Here’s a phrase I was a little surprised to see in a recent Bloomberg News article: “Law firms have little track record of successful software development….”
Could this be because they’re law firms? There’s nothing that implies tech support in the name “law firm.”
I have, of course, noted that many law firms these days are branching out and becoming unexpected business hybrids. There’s a lot of interesting synergy to be had out there although I wonder whether some hybrids make sense.
The news story, for example, was about the firm Wilson Sonsini Goodrich & Rosati selling software that manages the finances of startups to the financial services firm Morgan Stanley. Does this sound like a good idea?
Law firms generate boilerplate and dense documents guaranteed not to be read by anyone who hopes to retain sanity. Software is supposed to simplify and automate stuff. How could this work?
And how do legal ethics apply? If the software glitches and misplaces financing, do you call tech support or a legal malpractice lawyer? Can a program be disbarred?
Must the firm’s coders have bar memberships? Must the firm’s lawyers have engineering degrees?
We will be seeing these questions in litigation. They’ll probably be decided by AI judges.
Still, I do appreciate law firm creativity. So I have a challenge for you. Below is a list of law firm names. I’ve seen many of them on recent Los Angeles lawsuits. Try to guess which ones are real and which ones I made up:
The Law Man Group
Rest Your Case
Quill & Arrow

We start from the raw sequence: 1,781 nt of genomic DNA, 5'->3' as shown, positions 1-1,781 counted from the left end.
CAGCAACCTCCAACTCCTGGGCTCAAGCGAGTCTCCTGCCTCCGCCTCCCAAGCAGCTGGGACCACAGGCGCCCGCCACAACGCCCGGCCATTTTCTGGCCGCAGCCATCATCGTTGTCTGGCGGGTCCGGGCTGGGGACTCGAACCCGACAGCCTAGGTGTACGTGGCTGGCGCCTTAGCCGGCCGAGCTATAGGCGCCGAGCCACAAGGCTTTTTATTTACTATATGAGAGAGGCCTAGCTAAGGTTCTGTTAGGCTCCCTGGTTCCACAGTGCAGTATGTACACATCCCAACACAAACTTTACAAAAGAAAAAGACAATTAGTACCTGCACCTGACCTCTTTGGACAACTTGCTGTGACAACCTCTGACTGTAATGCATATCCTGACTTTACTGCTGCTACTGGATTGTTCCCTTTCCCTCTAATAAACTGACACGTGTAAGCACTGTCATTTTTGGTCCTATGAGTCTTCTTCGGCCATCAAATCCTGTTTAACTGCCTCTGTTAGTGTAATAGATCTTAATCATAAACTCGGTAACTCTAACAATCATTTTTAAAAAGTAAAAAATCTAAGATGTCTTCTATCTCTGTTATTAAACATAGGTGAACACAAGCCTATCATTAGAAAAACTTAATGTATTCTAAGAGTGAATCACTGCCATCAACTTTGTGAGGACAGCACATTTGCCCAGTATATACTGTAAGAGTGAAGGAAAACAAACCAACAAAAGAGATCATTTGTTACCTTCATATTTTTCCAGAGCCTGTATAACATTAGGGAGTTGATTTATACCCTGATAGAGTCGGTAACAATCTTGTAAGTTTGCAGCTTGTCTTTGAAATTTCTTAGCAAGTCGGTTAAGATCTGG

Viking Law Firm
The Lion’s Law Office
Elite Law Firm
The Lawyers Group, Inc.
Policyholder Pros, LLP
The Legal Malpractice Firm
Naming: With Arizona perhaps starting a trend of allowing hybrid law/non-lawyer firms, the benefits of clever, client-attracting firm names become even more obvious. I have a few suggestions:
Burgers & Lies (Fast food, fast advice, and complimentary antacids. Perfect for politicians justifying riots.)
Lawyers with Numbers. (Accountants attend all meetings to help stressed, sleep-deprived clients doze off while listening to them.)
Tax and Wax. (Clients, whether they win or lose, are presented with life-sized sculptures capturing the essence of their disputes. Alternatively, this firm could provide financial planning and a free car wash.)
Live Nude Lawyers. (You’ll attract clients who don’t even have legal problems. I’m thinking neon for the outside of the office.)
Dress and Redress. (Just because your client is in trouble doesn’t mean he or she can’t be fashionable. They can discuss their problems while trying on frocks.)
Law Yes And (A troupe of lawyers who create arguments based on suggestions from clients. Clients participate in workshops designed to develop their spontaneity and demonstrate how their disputes could play out. Songs are encouraged.)
Boxers and Briefs. (Clients are offered the option of legal representation or martial arts training to resolve disputes.)
Bar & Grill (Clients get hungry. You can serve all their needs.)
The All-Purpose Squad. (All attorneys wear tights and capes.)
Vengeance Is Mine. (This firm specializes in angry clients. Attorneys must look frightening.)
Darth Lawyer. (Paternity law, of course.)
Cheers. (Everybody knows the clients’ names.)
Feel free to use any of the above.
The answer to the quiz above: All of them are real. I applaud the legal profession.